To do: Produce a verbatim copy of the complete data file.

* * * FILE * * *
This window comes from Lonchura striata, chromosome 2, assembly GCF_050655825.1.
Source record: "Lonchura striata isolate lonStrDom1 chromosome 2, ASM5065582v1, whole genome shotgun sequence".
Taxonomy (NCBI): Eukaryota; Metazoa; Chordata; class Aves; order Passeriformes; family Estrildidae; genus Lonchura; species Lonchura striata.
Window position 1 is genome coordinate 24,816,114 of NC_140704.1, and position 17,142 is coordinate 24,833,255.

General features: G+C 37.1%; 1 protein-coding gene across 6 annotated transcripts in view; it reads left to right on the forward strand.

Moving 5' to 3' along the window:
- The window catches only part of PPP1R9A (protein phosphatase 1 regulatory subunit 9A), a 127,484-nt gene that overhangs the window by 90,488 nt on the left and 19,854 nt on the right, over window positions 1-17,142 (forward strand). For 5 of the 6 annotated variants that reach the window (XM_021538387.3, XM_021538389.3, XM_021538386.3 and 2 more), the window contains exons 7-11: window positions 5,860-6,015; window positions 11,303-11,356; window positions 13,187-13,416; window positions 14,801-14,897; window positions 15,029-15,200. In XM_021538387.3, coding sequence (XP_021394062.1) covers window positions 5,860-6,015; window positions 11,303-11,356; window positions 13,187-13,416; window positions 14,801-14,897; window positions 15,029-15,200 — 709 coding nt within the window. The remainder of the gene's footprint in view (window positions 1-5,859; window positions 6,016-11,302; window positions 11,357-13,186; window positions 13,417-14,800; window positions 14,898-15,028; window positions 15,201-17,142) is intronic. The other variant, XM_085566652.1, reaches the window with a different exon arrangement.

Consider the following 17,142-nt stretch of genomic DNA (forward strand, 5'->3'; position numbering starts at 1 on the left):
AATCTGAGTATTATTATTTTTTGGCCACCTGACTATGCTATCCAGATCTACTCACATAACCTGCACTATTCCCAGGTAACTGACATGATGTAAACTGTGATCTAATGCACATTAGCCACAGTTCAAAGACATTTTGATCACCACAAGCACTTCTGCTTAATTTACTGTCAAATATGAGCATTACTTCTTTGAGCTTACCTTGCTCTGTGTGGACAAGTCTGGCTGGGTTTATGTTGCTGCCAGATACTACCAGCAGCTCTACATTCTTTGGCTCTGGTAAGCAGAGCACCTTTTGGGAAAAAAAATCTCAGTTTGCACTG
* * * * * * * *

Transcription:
This window comes from Lonchura striata, chromosome 2, assembly GCF_050655825.1.
Source record: "Lonchura striata isolate lonStrDom1 chromosome 2, ASM5065582v1, whole genome shotgun sequence".
Taxonomy (NCBI): Eukaryota; Metazoa; Chordata; class Aves; order Passeriformes; family Estrildidae; genus Lonchura; species Lonchura striata.
Window position 1 is genome coordinate 24,816,114 of NC_140704.1, and position 17,142 is coordinate 24,833,255.

General features: G+C 37.1%; 1 protein-coding gene across 6 annotated transcripts in view; it reads left to right on the forward strand.

Moving 5' to 3' along the window:
- The window catches only part of PPP1R9A (protein phosphatase 1 regulatory subunit 9A), a 127,484-nt gene that overhangs the window by 90,488 nt on the left and 19,854 nt on the right, over window positions 1-17,142 (forward strand). For 5 of the 6 annotated variants that reach the window (XM_021538387.3, XM_021538389.3, XM_021538386.3 and 2 more), the window contains exons 7-11: window positions 5,860-6,015; window positions 11,303-11,356; window positions 13,187-13,416; window positions 14,801-14,897; window positions 15,029-15,200. In XM_021538387.3, coding sequence (XP_021394062.1) covers window positions 5,860-6,015; window positions 11,303-11,356; window positions 13,187-13,416; window positions 14,801-14,897; window positions 15,029-15,200 — 709 coding nt within the window. The remainder of the gene's footprint in view (window positions 1-5,859; window positions 6,016-11,302; window positions 11,357-13,186; window positions 13,417-14,800; window positions 14,898-15,028; window positions 15,201-17,142) is intronic. The other variant, XM_085566652.1, reaches the window with a different exon arrangement.

Consider the following 17,142-nt stretch of genomic DNA (forward strand, 5'->3'; position numbering starts at 1 on the left):
AATCTGAGTATTATTATTTTTTGGCCACCTGACTATGCTATCCAGATCTACTCACATAACCTGCACTATTCCCAGGTAACTGACATGATGTAAACTGTGATCTAATGCACATTAGCCACAGTTCAAAGACATTTTGATCACCACAAGCACTTCTGCTTAATTTACTGTCAAATATGAGCATTACTTCTTTGAGCTTACCTTGCTCTGTGTGGACAAGTCTGGCTGGGTTTATGTTGCTGCCAGATACTACCAGCAGCTCTACATTCTTTGGCTCTGGTAAGCAGAGCACCTTTTGGGAAAAAAAATCTCAGTTTGCACTG